Date   
Re: A sick 7603 can it be restored?

 

Hi Eric,

I would suggest a simple test: connect the scope to a variac (an invaluable device in an electronic lab) and observe the reading of the various supplies when changing the input AC, to get a feeling of the regulation range of each. That is, lower the AC until the reading lowers, and write down the AC voltage when the supply loses regulation. If all the supplies reach regulation, then they may be operating correctly. Possibly the one with the lowest regulation range, (the first to lose regulation) could be the overloaded one. Or if a supply does not reach a steady voltage when raising the AC, this one may be faulty. Fortunately, in the 7603 all supplies are linear, powered by the rectified AC.

Your supply voltages are low, but this should not impede the plugins from working and getting a sweep and vertical deflection. Have you measured if the supplies go further down with the plugins in?

I have a similar power supply problem with an old 7704-A scope I have, unused for decades. The last time I looked at it, the supplies had a weird value.and the image is dead. But this scope has a front-end inverter regulator to step down from the AC to low voltages, which appears to work fine, feeding the linear regulators who give wrong outputs. I tried to disconnect all loads, but then the inverter does not like this. I will troubleshoot this problem with leisure time, now that I have two other oscilloscopes to help me do this, the 547 and the Ernesto101. I will remove completely the power supply section, add dummy loads if necessary, and with or without brute force it will be fixed!

One good thing of these early transistorized scopes with plenty of discrete components is that there is nothing mysterious that cannot be fixed. It's just a matter of patience, hahaha...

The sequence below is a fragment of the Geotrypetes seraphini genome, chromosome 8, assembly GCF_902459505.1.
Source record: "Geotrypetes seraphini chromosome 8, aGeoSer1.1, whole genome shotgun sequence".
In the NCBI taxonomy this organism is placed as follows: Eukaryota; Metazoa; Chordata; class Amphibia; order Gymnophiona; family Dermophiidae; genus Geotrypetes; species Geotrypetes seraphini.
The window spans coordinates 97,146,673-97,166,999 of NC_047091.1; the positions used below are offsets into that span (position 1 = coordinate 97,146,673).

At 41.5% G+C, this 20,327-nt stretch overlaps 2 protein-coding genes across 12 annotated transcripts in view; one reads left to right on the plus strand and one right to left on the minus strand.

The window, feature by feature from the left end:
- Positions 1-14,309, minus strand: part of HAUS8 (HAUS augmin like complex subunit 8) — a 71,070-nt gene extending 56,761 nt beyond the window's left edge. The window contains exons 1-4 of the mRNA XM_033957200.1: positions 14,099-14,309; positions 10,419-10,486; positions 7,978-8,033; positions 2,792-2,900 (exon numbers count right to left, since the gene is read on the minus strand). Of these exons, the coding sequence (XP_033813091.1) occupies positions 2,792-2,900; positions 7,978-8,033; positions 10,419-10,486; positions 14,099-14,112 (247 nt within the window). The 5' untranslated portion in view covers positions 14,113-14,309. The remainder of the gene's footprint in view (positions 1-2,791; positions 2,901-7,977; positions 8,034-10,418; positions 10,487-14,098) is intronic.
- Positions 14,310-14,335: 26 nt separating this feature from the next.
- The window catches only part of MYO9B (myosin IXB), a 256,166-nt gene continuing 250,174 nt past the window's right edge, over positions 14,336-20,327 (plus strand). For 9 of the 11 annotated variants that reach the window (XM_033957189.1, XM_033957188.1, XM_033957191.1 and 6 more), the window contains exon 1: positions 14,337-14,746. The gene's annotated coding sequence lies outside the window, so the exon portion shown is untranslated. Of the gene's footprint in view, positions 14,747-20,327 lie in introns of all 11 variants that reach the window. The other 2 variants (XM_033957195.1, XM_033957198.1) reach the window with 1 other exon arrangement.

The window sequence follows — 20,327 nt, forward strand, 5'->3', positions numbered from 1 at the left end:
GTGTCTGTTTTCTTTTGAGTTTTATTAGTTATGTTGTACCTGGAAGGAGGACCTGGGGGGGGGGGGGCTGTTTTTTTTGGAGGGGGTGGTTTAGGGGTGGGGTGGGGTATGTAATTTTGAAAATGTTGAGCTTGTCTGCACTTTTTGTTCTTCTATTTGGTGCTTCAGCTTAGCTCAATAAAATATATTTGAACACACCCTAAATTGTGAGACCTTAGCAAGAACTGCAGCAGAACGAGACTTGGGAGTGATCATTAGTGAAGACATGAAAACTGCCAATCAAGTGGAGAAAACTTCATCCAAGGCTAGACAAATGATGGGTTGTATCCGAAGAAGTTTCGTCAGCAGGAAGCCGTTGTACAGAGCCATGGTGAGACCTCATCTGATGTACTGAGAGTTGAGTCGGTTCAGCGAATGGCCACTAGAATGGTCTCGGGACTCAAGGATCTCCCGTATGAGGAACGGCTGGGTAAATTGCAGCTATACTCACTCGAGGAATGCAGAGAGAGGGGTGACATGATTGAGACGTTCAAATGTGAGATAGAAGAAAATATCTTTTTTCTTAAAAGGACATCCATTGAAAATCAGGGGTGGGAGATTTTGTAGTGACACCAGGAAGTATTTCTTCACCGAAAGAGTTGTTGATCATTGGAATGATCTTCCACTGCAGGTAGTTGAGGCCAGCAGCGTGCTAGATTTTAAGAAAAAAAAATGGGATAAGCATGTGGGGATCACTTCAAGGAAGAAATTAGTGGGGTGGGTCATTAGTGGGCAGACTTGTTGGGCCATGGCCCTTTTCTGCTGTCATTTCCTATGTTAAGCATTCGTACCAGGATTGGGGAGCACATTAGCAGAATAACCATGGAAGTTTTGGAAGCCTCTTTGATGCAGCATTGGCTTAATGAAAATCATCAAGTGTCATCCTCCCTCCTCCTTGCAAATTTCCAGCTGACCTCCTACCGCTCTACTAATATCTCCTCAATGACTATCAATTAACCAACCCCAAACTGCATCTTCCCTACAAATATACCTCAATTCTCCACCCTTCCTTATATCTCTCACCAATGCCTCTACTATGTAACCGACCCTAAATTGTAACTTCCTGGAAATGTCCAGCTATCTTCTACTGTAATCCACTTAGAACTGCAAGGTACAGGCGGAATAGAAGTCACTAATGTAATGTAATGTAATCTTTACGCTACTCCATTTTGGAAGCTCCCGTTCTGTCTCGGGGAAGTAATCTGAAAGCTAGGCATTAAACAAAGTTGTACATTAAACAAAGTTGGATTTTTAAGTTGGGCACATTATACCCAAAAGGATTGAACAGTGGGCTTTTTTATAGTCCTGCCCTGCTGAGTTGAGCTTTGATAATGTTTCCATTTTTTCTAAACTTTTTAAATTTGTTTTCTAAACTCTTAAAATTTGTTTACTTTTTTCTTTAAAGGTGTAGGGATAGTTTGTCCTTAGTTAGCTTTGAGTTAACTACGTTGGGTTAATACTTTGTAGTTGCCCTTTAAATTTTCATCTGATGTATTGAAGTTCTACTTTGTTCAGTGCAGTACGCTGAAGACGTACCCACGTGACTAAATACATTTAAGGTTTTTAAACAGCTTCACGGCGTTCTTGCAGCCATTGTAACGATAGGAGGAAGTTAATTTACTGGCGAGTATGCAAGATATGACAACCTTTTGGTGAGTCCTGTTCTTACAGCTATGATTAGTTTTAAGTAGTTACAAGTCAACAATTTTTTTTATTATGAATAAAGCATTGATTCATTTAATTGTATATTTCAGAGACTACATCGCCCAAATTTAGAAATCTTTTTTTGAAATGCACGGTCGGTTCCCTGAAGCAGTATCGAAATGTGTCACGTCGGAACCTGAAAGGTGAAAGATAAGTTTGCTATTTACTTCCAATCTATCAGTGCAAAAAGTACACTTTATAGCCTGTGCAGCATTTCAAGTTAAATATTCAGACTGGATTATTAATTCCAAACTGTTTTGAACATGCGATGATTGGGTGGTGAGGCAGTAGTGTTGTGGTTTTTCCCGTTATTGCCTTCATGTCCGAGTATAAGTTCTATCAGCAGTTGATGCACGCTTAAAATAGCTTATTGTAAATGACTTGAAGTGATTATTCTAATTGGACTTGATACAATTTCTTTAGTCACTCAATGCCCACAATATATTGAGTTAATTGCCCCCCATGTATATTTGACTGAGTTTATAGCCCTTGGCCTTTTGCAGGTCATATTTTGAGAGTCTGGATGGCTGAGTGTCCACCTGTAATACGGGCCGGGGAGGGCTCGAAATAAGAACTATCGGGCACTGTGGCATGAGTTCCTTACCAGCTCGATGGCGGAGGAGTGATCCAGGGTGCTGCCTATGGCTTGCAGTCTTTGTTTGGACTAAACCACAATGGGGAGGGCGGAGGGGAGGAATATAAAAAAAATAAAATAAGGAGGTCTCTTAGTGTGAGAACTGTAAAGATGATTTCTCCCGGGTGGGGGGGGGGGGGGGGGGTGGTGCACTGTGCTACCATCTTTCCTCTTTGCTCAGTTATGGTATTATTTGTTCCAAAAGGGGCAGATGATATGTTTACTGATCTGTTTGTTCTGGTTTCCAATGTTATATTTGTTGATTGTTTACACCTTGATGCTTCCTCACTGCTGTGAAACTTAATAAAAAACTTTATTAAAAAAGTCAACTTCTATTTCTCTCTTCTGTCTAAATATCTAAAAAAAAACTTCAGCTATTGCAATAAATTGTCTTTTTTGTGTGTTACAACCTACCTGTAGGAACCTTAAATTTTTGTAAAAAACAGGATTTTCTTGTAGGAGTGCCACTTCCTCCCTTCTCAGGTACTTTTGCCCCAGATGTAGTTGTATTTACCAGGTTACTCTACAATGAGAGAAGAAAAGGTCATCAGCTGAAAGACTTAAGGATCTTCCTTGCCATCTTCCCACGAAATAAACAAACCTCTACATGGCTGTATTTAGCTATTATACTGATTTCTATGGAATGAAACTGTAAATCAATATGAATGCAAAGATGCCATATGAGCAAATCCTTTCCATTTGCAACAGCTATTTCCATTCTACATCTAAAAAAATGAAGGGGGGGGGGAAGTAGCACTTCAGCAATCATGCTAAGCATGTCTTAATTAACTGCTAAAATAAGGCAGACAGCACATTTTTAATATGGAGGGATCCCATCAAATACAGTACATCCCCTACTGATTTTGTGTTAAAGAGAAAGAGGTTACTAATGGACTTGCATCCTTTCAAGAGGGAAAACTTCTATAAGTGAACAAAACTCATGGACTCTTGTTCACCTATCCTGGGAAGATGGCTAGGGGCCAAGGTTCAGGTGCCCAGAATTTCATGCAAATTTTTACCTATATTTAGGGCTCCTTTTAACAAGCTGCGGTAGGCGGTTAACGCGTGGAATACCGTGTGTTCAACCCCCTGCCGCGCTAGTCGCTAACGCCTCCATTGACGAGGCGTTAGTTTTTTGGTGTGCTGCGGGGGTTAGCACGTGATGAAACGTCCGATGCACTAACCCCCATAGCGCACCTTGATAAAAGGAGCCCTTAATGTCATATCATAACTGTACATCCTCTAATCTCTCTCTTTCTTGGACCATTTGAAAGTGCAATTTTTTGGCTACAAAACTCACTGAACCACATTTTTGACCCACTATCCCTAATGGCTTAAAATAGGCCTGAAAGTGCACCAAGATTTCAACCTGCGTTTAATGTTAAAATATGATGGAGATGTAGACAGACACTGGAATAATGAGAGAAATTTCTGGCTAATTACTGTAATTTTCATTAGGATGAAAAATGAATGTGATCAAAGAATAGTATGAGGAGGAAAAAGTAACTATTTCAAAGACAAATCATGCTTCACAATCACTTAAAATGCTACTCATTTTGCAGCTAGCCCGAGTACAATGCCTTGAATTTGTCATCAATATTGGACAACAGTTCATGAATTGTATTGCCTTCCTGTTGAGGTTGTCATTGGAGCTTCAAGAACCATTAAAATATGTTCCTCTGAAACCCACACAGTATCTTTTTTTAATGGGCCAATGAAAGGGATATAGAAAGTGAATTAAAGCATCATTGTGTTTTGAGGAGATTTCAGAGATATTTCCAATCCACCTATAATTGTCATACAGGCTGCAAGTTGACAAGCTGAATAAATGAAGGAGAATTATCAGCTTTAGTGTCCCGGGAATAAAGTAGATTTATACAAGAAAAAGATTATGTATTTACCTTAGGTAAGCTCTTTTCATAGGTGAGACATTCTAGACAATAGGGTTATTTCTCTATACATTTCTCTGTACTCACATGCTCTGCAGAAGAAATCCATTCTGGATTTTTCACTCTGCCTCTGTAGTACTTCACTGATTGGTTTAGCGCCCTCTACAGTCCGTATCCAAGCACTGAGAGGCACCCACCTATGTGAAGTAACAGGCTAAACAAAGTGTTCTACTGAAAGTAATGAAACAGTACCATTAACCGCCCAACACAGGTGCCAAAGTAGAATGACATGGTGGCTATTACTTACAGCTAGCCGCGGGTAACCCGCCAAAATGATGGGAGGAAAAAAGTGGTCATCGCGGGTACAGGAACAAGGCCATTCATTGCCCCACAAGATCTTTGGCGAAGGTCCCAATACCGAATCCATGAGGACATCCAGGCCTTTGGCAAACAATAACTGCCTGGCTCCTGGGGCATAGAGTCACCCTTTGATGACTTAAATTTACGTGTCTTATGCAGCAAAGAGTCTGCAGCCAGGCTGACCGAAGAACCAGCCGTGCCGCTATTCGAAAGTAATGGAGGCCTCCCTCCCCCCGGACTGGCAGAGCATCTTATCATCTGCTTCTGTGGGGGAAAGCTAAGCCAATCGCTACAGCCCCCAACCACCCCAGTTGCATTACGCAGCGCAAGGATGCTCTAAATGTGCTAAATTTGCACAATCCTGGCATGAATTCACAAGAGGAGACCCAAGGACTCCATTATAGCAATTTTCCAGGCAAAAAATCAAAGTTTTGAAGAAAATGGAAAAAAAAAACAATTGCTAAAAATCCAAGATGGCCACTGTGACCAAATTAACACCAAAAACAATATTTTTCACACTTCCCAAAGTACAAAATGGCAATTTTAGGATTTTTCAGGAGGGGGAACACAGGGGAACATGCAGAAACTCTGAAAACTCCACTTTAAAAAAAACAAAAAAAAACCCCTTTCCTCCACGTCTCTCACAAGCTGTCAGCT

Ernesto

Re: 2445A slow

Steve
 

I guess what I’m getting at is, is it urgent I do a recap and get the power supplies stable and at proper voltage and everything BEFORE I start hooking up my curve tracer and having not recapped it right away do you think it’s a ticking time bomb or am I safe for an unspecified time as I really need to use it and I don’t necessarily have time right now to do it. After removing the cover with the connectors I did a thorough visual check of the low voltage supply but I didn’t notice anything that is a problem like swollen caps or corroded leads but I know they’ve definitely seen there better days.
--
Kind Regards,

steve

Re: Upgrading TDS3034 to TDS3054

 

google "tds 1000, 2000, 3000 bw hack"

Raymond

Re: Upgrading TDS3034 to TDS3054

amirb
 

first you need a way to communicate with the device (GPIB or LAN interface)
and the firmware must be before some version (i dont remember right now, maybe it was before 3.31 or 3.16 or something....)
and all you will need to do then, is to issue a command to the unit

you can find that on "other" forums. So the only hardware you need is a communication module (either LAN or GPIB)

then it's a piece of cake...

Upgrading TDS3034 to TDS3054

Mike Barg
 

What hardware and software changes are involved to upgrade a TDS3034 to a TDS3054 500 MHz 5 GSa/s oscilloscope? I'm interested in learning how to do this work properly and would appreciate members with far greater experience than me to share their know-how. Thank you!

Re: 2445A slow

Steve
 

Thank you for your reply Chuck, I’m a vintage hifi tech and I don’t really work on instruments in this magnitude simply because it’s not my forte. However I mostly use either nichicon upw series or vishay for axial and of course all are long life hi temp as you already know. I cleaned it up a bit on the inside and placed the cal selector to the cal position to run diagnostics and to the best of my ability it doesn’t seem to be throwing any codes in diagnostics and it went through it’s self calibration without any hesitation.

--
Kind Regards,

steve

Re: Tektronix 2465, 2465A, or 2465B

 

Craig,